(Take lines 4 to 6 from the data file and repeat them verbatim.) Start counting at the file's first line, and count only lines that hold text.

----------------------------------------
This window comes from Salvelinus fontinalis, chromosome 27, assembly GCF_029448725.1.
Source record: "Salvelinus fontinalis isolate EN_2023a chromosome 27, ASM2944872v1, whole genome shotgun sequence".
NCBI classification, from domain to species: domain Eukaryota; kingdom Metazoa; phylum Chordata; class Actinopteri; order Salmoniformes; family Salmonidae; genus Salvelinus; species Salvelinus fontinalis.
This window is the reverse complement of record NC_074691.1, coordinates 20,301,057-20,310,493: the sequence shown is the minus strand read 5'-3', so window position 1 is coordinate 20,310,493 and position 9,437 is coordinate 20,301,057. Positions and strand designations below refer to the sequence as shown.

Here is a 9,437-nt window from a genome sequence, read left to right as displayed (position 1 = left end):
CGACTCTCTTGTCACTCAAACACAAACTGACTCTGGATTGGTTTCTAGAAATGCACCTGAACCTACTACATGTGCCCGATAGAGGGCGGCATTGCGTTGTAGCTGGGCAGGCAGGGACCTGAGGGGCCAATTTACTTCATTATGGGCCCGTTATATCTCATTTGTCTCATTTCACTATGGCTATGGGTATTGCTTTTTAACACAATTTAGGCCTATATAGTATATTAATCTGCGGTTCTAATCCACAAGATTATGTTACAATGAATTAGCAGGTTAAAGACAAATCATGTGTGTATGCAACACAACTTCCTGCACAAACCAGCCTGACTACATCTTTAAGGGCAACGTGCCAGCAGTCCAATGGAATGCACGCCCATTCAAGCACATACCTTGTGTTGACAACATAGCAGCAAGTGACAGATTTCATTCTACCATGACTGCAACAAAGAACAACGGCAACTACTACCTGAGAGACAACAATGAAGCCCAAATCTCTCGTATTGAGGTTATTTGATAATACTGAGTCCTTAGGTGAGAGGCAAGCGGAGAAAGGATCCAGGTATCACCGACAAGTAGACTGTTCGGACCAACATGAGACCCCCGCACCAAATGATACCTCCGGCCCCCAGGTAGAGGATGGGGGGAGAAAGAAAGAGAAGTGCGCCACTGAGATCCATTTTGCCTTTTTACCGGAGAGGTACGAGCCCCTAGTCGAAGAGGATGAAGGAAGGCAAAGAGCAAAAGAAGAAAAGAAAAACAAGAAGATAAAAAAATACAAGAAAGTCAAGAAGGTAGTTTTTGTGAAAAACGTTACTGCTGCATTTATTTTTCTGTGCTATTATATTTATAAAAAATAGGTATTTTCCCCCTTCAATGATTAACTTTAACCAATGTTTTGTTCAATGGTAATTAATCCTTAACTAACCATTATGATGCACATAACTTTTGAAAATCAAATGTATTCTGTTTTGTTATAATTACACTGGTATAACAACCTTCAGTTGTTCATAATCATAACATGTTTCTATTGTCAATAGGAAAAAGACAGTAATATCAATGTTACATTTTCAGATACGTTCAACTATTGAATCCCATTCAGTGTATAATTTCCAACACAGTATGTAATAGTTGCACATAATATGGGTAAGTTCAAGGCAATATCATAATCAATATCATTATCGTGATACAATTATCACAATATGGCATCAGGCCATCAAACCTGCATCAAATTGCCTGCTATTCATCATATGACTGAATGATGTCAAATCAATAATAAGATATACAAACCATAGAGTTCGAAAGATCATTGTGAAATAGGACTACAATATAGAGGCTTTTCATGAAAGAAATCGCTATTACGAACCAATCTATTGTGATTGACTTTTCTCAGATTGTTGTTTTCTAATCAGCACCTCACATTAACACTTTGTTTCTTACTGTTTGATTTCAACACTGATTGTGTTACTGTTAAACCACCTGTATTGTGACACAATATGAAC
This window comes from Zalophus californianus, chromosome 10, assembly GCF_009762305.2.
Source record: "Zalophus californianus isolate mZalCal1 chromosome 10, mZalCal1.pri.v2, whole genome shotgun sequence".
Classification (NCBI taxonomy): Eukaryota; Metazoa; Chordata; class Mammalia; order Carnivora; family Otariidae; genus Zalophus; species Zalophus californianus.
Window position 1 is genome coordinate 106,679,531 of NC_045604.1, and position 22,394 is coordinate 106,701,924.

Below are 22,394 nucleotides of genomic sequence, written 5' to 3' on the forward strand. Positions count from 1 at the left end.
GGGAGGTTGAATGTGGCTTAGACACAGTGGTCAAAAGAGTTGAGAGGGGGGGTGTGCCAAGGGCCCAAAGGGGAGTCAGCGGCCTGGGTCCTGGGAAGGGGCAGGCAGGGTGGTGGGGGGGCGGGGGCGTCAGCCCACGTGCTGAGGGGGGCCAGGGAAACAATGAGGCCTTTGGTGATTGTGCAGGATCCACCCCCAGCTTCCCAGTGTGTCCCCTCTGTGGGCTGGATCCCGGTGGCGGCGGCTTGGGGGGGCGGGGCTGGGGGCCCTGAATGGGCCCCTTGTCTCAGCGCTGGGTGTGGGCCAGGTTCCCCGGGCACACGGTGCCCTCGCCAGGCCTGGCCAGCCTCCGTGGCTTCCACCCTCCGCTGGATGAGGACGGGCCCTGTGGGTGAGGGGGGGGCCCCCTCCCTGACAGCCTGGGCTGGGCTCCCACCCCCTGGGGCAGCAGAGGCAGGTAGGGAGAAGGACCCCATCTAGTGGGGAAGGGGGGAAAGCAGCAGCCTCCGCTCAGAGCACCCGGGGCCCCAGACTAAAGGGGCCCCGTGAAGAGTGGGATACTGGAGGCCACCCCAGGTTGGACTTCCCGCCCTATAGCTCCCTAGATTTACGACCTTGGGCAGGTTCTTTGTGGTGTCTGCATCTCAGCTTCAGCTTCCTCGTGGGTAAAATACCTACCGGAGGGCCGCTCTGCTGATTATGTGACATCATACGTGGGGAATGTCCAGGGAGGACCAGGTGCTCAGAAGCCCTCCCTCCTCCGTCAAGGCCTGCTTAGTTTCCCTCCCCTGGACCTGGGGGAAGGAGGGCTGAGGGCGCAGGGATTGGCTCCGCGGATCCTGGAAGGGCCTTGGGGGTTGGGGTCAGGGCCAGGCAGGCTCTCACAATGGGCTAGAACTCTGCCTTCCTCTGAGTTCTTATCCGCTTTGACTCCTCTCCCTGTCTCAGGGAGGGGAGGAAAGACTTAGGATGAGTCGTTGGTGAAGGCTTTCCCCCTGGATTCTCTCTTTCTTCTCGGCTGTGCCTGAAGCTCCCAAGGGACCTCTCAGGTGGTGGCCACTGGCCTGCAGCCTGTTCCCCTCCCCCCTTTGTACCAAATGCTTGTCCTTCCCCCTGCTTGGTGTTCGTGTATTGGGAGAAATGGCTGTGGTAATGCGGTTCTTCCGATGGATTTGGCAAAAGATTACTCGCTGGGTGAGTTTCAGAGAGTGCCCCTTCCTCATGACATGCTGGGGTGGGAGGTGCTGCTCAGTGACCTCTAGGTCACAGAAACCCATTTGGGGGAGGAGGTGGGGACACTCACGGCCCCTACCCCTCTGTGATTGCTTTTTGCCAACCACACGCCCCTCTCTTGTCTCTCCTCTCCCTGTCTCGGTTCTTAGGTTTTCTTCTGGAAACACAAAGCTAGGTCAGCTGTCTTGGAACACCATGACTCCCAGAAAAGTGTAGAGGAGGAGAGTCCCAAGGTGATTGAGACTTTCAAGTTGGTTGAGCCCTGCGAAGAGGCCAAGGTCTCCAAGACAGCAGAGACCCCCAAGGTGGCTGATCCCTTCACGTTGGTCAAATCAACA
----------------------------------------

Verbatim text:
This window is the reverse complement of record NC_074691.1, coordinates 20,301,057-20,310,493: the sequence shown is the minus strand read 5'-3', so window position 1 is coordinate 20,310,493 and position 9,437 is coordinate 20,301,057. Positions and strand designations below refer to the sequence as shown.

Here is a 9,437-nt window from a genome sequence, read left to right as displayed (position 1 = left end):
CGACTCTCTTGTCACTCAAACACAAACTGACTCTGGATTGGTTTCTAGAAATGCACCTGAACCTACTACATGTGCCCGATAGAGGGCGGCATTGCGTTGTAGCTGGGCAGGCAGGGACCTGAGGGGCCAATTTACTTCATTATGGGCCCGTTATATCTCATTTGTCTCATTTCACTATGGCTATGGGTATTGCTTTTTAACACAATTTAGGCCTATATAGTATATTAATCTGCGGTTCTAATCCACAAGATTATGTTACAATGAATTAGCAGGTTAAAGACAAATCATGTGTGTATGCAACACAACTTCCTGCACAAACCAGCCTGACTACATCTTTAAGGGCAACGTGCCAGCAGTCCAATGGAATGCACGCCCATTCAAGCACATACCTTGTGTTGACAACATAGCAGCAAGTGACAGATTTCATTCTACCATGACTGCAACAAAGAACAACGGCAACTACTACCTGAGAGACAACAATGAAGCCCAAATCTCTCGTATTGAGGTTATTTGATAATACTGAGTCCTTAGGTGAGAGGCAAGCGGAGAAAGGATCCAGGTATCACCGACAAGTAGACTGTTCGGACCAACATGAGACCCCCGCACCAAATGATACCTCCGGCCCCCAGGTAGAGGATGGGGGGAGAAAGAAAGAGAAGTGCGCCACTGAGATCCATTTTGCCTTTTTACCGGAGAGGTACGAGCCCCTAGTCGAAGAGGATGAAGGAAGGCAAAGAGCAAAAGAAGAAAAGAAAAACAAGAAGATAAAAAAATACAAGAAAGTCAAGAAGGTAGTTTTTGTGAAAAACGTTACTGCTGCATTTATTTTTCTGTGCTATTATATTTATAAAAAATAGGTATTTTCCCCCTTCAATGATTAACTTTAACCAATGTTTTGTTCAATGGTAATTAATCCTTAACTAACCATTATGATGCACATAACTTTTGAAAATCAAATGTATTCTGTTTTGTTATAATTACACTGGTATAACAACCTTCAGTTGTTCATAATCATAACATGTTTCTATTGTCAATAGGAAAAAGACAGTAATATCAATGTTACATTTTCAGATACGTTCAACTATTGAATCCCATTCAGTGTATAATTTCCAACACAGTATGTAATAGTTGCACATAATATGGGTAAGTTCAAGGCAATATCATAATCAATATCATTATCGTGATACAATTATCACAATATGGCATCAGGCCATCAAACCTGCATCAAATTGCCTGCTATTCATCATATGACTGAATGATGTCAAATCAATAATAAGATATACAAACCATAGAGTTCGAAAGATCATTGTGAAATAGGACTACAATATAGAGGCTTTTCATGAAAGAAATCGCTATTACGAACCAATCTATTGTGATTGACTTTTCTCAGATTGTTGTTTTCTAATCAGCACCTCACATTAACACTTTGTTTCTTACTGTTTGATTTCAACACTGATTGTGTTACTGTTAAACCACCTGTATTGTGACACAATATGAAC